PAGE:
For further information, please contact: Dr Mercedes de Onis, The WHO Multicentre Growth Reference Study. Nutrition Programme, World Health Organisation, 20, Avenue Appia, 1211 Geneva 27, Switzerland. Tel: 4122 791 3320; Fax: 41 22 791 0746/4156, Email: deonism@who.ch

Development of Strategies on Caring for the Nutritionally Vulnerable During Emergencies

WHO is currently implementing activities to develop strategies on caring for the nutritionally vulnerable during emergencies as part of its efforts in implementing the World Declaration and Plan of Action for Nutrition.

A draft review document on “Caring for the Nutritionally Vulnerable during Emergencies: A Review and Implications for Policy” has been prepared. This review document will be sent out for the peer review in June 1997. In addition, several rapid assessment case studies which examined intrahousehold resource distribution, caring practices and nutritional vulnerability during emergencies were undertaken to provide additional information and data to be incorporated in the review document. It is planned that, in collaboration with concerned agencies and experts, a technical consultation will be organized later in 1997 to examine the review document and develop strategies on caring for the nutritionally vulnerable during emergencies. It is envisaged that based on the strategies and guiding principles developed at the consultation, training modules will be developed in order to assist health personnel working in emergencies.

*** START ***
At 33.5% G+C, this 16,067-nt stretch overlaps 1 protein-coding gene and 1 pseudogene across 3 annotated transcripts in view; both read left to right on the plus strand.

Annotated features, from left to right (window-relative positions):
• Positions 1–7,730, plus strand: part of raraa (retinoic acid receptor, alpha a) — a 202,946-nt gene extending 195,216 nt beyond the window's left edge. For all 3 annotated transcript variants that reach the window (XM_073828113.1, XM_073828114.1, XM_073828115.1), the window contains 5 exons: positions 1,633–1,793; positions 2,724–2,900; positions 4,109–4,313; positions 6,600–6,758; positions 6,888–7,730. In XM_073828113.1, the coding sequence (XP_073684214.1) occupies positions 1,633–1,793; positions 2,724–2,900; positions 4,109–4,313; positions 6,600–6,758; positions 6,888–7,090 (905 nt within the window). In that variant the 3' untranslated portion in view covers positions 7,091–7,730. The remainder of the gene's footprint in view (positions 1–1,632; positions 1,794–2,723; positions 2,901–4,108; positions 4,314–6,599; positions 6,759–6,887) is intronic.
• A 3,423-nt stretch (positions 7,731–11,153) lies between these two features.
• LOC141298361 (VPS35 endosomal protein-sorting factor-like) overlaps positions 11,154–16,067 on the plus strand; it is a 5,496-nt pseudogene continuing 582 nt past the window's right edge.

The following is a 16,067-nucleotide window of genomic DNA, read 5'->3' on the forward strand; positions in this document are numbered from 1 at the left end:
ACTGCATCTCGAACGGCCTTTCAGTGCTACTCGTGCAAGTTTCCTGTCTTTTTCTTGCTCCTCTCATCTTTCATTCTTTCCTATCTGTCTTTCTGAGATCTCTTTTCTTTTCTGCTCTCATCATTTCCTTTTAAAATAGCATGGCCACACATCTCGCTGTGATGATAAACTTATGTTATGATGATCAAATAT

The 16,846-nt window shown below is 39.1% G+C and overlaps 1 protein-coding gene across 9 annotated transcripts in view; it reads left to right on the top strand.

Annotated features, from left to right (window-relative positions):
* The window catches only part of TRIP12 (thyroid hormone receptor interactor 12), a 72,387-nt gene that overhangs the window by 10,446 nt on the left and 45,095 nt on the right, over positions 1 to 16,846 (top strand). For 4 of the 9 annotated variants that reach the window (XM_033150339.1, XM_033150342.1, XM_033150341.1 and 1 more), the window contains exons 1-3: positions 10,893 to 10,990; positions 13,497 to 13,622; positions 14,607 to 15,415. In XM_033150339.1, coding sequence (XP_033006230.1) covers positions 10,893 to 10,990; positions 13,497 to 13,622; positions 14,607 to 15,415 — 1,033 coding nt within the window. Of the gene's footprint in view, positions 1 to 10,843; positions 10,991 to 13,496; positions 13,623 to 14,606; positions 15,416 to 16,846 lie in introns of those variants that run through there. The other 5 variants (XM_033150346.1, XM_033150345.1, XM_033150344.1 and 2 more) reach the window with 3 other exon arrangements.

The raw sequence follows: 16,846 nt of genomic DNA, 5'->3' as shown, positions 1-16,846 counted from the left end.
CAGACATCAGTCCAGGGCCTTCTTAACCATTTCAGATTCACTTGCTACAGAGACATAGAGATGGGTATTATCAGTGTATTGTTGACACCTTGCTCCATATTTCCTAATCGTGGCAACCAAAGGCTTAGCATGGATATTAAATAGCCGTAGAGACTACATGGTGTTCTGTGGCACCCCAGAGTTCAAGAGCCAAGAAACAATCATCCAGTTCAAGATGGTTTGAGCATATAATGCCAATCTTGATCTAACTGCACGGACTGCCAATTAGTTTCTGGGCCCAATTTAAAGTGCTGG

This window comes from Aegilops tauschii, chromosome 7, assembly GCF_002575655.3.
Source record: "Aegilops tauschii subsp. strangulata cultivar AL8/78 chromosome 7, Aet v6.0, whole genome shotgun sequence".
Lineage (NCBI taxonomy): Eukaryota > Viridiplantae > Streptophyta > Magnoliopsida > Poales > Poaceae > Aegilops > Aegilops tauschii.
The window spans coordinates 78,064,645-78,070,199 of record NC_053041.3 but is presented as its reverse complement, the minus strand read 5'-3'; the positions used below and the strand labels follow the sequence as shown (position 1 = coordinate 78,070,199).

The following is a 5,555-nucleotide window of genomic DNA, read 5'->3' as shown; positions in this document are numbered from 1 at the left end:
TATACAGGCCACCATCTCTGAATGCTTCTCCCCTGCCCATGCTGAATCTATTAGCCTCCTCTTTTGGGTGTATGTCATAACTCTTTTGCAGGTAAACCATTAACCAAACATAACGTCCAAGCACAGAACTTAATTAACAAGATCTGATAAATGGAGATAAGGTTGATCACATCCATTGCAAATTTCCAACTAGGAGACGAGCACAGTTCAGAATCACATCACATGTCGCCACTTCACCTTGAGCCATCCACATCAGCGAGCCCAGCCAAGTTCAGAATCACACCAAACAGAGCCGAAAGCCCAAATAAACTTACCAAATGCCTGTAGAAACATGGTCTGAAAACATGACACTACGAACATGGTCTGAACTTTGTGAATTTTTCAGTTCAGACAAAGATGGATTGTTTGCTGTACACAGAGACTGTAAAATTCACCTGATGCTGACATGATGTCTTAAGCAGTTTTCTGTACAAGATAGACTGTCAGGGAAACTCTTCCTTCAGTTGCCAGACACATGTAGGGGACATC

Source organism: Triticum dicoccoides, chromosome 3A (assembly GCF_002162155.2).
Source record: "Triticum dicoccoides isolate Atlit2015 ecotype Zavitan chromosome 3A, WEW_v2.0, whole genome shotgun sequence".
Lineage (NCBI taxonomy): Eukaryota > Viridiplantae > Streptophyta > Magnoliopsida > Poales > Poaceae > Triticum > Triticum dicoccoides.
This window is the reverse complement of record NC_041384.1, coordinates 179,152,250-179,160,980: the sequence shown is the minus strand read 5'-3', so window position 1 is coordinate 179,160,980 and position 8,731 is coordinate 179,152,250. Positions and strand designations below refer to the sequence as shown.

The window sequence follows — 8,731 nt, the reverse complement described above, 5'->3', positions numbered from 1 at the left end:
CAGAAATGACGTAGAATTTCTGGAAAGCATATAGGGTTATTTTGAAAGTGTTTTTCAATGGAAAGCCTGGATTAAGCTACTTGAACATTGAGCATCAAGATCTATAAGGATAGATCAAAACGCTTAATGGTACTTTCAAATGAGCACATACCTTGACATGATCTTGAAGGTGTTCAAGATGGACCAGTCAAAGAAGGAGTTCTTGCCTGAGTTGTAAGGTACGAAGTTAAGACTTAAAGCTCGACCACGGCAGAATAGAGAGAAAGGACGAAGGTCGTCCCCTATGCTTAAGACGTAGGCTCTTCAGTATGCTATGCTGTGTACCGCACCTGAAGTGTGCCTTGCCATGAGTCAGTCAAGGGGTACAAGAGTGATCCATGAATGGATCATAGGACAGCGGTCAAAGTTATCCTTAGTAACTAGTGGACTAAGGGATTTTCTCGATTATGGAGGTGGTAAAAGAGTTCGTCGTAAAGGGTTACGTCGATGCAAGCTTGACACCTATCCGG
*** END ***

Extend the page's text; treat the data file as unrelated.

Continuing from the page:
For further information, please contact: Ms C. Nishida, Nutrition Programme, World Health Organisation, 20, Avenue Appia, 1211 Geneva 27, Switzerland. Tel: 41 22 791 3317; Fax: 41 22 791 0746/4156, Email: nishidac@who.ch

Multi-Country Study on Improving Household Food and Nutrition Security for the Vulnerable

A multi-country study on improving household food and nutrition security was launched in February 1995 as part of WHO'S efforts to implement the World Declaration and Plan of Action for Nutrition and is currently being implemented in China, Egypt, Ghana, Indonesia, Myanmar and South Africa. The ultimate aim of the multi-country study is to develop guiding principles for use by policy makers for increasing awareness of household dynamics and also the importance of incorporating cultural, socio-economic and behavioural considerations in development policies and programmes intended to improve household food and nutrition security for the vulnerable.